If you are already used to exercising, switching to three or four times a week to fit your schedule may be preferable, but it is a lot harder to maintain a workout program you don’t do every day.

Be careful to not repeat the same exercise routine each day. If you do an intense ab workout one day, try switching it up to general cardio the next. You can also squeeze in a day of light walking to break up the intensity.

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If you’re a morning person, check out these morning exercises that will start your day off right.

2. Duration Doesn’t Substitute for Intensity

Once you get into the habit of regular exercise, where do you go if you still aren’t reaching your goals? Most people will solve the problem by exercising for longer periods of time, turning forty-minute workouts into two hour stretches. Not only does this drain your time, but it doesn’t work particularly well.

One study shows that “exercising for a whole hour instead of a half does not provide any additional loss in either body weight or fat”[1].

This is great news for both your schedule and your levels of motivation. You’ll likely find it much easier to exercise for 30 minutes a day instead of an hour. In those 30 minutes, do your best to up the intensity to your appropriate edge to get the most out of the time.

3. Acknowledge Your Limits

Many people get frustrated when they plateau in their weight loss or muscle gaining goals as they’re learning how to get in shape. Everyone has an equilibrium and genetic set point where their body wants to remain. This doesn’t mean that you can’t achieve your fitness goals, but don’t be too hard on yourself if you are struggling to lose weight or put on muscle.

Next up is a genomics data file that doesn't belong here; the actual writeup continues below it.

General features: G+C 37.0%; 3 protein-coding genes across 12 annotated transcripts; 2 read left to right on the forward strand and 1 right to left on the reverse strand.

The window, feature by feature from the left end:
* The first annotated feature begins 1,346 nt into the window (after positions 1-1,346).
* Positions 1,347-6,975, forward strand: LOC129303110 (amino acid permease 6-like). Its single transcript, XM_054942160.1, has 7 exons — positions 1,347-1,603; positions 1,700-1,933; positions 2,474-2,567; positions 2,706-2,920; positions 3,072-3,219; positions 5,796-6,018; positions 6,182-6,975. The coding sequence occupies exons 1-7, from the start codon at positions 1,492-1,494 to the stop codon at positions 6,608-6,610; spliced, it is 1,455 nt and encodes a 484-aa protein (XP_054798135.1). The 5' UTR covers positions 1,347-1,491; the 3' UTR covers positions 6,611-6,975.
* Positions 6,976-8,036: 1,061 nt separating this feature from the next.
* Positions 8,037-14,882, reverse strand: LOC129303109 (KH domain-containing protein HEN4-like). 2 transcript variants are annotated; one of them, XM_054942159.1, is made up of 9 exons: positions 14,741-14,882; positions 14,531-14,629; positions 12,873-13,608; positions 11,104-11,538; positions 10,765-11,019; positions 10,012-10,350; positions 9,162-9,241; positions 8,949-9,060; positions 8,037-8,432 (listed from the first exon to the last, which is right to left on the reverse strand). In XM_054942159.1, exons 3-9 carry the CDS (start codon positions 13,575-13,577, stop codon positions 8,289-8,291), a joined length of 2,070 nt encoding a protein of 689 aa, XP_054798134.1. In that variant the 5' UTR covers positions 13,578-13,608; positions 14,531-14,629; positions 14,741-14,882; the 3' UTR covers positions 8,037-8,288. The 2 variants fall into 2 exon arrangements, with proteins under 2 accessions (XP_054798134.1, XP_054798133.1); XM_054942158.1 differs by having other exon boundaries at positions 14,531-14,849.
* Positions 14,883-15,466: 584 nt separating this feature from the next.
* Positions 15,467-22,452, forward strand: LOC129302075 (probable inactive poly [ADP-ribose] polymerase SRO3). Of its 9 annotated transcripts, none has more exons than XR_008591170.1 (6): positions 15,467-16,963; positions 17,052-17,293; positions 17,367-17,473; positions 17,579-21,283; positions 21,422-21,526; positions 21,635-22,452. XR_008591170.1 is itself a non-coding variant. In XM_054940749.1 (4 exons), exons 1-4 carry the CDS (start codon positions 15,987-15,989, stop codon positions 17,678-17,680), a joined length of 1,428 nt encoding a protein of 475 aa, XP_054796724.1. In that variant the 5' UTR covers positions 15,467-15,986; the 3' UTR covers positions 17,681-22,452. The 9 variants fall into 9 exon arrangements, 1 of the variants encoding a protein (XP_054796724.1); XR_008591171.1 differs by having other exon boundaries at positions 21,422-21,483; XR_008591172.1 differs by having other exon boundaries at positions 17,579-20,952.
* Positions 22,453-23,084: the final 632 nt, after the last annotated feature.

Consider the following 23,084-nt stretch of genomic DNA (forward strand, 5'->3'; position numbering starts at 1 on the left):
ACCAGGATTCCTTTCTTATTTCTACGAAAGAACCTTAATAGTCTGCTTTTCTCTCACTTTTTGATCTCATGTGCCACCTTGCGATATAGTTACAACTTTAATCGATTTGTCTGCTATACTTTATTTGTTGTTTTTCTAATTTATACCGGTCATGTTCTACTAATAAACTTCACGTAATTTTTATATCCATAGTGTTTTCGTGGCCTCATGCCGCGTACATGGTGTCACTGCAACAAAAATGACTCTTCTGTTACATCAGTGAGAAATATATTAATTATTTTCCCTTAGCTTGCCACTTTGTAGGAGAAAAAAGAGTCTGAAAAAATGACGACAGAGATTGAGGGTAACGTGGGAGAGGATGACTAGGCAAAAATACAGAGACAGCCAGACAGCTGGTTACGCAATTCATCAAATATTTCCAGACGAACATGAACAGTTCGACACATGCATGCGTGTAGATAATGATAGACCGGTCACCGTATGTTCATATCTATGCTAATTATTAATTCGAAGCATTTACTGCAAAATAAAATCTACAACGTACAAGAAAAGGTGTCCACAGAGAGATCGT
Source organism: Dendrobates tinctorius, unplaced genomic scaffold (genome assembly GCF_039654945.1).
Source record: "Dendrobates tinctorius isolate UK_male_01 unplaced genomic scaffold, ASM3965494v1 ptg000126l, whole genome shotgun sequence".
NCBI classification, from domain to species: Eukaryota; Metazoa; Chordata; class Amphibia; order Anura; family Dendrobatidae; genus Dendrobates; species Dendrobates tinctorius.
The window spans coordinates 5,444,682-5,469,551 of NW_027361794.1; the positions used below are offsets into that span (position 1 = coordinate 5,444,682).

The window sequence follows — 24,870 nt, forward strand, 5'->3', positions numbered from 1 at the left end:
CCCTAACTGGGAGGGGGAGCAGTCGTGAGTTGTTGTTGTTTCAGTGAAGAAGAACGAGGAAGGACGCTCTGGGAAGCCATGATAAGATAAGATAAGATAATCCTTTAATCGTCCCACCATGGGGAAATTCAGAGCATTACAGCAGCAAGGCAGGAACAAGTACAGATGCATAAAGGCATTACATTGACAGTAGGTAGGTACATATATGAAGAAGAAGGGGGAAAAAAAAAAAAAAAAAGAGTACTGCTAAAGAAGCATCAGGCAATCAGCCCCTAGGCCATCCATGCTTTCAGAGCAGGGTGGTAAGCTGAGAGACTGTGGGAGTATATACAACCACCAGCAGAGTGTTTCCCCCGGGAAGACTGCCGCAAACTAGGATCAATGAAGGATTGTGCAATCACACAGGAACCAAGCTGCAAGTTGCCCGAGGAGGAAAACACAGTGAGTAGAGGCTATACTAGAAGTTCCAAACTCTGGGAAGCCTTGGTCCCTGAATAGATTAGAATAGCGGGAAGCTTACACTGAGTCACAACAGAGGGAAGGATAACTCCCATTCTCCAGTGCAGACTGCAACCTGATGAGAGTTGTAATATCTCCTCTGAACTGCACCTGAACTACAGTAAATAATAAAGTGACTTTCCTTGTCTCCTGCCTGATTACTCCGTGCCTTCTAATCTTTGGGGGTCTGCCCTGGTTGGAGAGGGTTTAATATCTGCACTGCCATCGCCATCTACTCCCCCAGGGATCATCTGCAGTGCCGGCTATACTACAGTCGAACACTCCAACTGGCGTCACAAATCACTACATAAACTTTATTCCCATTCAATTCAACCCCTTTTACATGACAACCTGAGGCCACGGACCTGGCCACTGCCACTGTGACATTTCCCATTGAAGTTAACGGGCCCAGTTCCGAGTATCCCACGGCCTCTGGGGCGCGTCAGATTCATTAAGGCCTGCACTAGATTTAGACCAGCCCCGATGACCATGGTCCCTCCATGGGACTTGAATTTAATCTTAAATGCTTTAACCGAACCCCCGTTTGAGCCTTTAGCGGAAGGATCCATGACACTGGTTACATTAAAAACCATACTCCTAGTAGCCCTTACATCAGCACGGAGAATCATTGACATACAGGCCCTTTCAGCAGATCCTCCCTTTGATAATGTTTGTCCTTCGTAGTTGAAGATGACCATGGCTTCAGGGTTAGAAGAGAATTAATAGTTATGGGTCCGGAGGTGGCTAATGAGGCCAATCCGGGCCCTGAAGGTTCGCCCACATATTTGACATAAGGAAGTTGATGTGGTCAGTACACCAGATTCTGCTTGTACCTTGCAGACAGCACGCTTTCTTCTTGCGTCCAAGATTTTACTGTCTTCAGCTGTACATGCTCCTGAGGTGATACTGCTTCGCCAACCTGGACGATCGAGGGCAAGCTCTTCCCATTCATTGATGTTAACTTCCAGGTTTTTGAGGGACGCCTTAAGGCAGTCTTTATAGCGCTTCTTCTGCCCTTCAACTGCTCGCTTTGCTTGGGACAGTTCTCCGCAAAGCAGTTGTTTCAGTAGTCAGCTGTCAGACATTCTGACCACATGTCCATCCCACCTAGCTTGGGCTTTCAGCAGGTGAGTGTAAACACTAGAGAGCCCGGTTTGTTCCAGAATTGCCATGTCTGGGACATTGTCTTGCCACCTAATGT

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Acknowledging a set point doesn’t mean giving up, but it does mean realizing the obstacles you face.

Expect to hit a plateau in your own fitness results[2]. When you expect a plateau, you can manage around it so you can continue your progress at a more realistic rate. When expectations meet reality, you can avoid dietary crashes.

4. Eat Healthy, Not Just Food That Looks Healthy

Know what you eat. Don’t fuss over minutia like whether you’re getting enough Omega 3’s or tryptophan, but be aware of the big things. Look at the foods you eat regularly and figure out whether they are healthy or not. Don’t get fooled by the deceptively healthy snacks just pretending to be good for you.

The basic nutritional advice includes:

  • Eat unprocessed foods
  • Eat more veggies
  • Use meat as a side dish, not a main course
  • Eat whole grains, not refined grains[3]

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Eat whole grains when you want to learn how to get in shape.

    5. Watch Out for Travel